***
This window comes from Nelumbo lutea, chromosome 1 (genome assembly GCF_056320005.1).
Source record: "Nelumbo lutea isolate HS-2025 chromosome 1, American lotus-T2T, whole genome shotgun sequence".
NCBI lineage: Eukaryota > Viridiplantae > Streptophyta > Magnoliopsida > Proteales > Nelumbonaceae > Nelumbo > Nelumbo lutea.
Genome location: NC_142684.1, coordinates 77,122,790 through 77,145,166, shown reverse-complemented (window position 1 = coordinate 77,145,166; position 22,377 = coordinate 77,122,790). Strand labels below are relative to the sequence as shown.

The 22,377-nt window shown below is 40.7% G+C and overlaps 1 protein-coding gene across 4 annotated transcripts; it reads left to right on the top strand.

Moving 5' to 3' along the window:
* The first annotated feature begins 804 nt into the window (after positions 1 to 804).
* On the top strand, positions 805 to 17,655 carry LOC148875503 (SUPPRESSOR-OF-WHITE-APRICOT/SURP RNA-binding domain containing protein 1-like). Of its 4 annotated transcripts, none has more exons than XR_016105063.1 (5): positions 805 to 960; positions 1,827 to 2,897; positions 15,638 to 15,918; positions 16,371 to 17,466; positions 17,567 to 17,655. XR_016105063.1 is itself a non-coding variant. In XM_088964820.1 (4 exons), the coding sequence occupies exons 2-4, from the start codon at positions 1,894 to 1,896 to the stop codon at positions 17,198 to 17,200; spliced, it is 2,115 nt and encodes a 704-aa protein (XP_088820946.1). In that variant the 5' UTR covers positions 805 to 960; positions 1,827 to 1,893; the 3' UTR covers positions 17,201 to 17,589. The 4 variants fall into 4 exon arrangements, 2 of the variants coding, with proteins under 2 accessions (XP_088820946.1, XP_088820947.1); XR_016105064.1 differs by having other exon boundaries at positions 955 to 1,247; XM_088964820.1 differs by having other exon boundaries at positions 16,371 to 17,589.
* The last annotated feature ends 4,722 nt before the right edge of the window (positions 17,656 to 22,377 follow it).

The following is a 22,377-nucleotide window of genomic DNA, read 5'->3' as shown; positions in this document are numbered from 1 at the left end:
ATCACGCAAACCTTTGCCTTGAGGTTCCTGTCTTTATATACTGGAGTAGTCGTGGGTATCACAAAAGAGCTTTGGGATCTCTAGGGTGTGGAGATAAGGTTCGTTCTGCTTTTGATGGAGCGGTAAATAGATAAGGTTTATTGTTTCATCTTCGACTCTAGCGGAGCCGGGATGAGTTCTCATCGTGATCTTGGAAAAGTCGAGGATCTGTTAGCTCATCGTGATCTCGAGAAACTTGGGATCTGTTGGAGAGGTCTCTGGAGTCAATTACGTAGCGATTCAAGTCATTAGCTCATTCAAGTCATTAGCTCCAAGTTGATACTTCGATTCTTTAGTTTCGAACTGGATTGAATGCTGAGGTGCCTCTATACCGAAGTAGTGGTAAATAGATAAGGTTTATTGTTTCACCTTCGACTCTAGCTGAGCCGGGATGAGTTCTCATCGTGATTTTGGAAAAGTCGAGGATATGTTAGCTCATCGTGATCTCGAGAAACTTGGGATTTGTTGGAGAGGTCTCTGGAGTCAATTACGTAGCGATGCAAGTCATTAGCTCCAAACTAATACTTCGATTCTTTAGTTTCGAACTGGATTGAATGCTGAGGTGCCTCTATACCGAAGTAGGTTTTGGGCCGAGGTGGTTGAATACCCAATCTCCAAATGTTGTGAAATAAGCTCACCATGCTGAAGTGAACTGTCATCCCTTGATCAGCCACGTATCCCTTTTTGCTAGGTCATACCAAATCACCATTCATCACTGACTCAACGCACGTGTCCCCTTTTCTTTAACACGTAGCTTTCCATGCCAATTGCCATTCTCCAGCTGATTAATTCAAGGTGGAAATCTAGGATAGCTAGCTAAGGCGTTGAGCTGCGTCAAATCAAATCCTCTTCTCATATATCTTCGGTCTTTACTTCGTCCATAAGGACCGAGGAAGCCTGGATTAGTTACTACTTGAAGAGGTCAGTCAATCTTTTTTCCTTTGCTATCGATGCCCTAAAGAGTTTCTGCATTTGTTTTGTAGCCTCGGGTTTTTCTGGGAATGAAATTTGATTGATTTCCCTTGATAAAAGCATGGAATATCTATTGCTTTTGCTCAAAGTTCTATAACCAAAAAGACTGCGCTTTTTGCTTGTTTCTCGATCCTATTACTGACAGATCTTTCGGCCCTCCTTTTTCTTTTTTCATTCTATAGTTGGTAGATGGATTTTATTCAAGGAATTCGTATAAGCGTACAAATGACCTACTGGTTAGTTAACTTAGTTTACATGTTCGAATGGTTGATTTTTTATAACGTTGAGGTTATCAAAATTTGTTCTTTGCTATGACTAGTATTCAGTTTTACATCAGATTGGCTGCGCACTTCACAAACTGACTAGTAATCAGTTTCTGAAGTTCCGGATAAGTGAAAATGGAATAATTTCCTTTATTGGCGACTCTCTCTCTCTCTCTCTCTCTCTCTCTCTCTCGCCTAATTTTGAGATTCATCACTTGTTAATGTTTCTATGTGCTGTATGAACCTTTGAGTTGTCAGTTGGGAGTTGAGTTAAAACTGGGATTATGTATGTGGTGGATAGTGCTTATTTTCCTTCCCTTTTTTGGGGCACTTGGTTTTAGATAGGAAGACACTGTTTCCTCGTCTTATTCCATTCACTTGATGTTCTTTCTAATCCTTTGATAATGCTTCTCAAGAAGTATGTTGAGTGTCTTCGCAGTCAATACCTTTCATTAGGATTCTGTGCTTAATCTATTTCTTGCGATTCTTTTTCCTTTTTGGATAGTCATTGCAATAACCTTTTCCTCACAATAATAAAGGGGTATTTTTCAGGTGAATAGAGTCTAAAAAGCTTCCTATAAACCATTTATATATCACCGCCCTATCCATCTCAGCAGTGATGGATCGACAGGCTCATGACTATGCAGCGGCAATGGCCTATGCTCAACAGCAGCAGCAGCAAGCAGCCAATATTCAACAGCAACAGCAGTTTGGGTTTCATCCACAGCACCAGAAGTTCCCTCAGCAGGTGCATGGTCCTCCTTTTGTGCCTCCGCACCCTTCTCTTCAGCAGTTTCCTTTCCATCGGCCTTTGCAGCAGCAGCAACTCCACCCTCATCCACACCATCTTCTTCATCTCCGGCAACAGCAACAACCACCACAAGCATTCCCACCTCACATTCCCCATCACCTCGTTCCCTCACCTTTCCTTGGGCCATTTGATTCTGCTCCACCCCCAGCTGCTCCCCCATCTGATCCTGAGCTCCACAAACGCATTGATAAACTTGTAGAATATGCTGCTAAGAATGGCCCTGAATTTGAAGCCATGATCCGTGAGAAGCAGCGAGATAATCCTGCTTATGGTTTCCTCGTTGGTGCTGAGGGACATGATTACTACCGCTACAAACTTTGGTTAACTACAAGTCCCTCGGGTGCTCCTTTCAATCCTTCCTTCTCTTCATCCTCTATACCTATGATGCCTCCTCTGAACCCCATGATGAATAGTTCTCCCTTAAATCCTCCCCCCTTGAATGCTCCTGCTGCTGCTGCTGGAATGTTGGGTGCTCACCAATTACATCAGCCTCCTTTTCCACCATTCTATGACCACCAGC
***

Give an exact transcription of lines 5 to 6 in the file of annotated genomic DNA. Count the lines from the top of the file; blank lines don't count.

The 22,377-nt window shown below is 40.7% G+C and overlaps 1 protein-coding gene across 4 annotated transcripts; it reads left to right on the top strand.

Moving 5' to 3' along the window: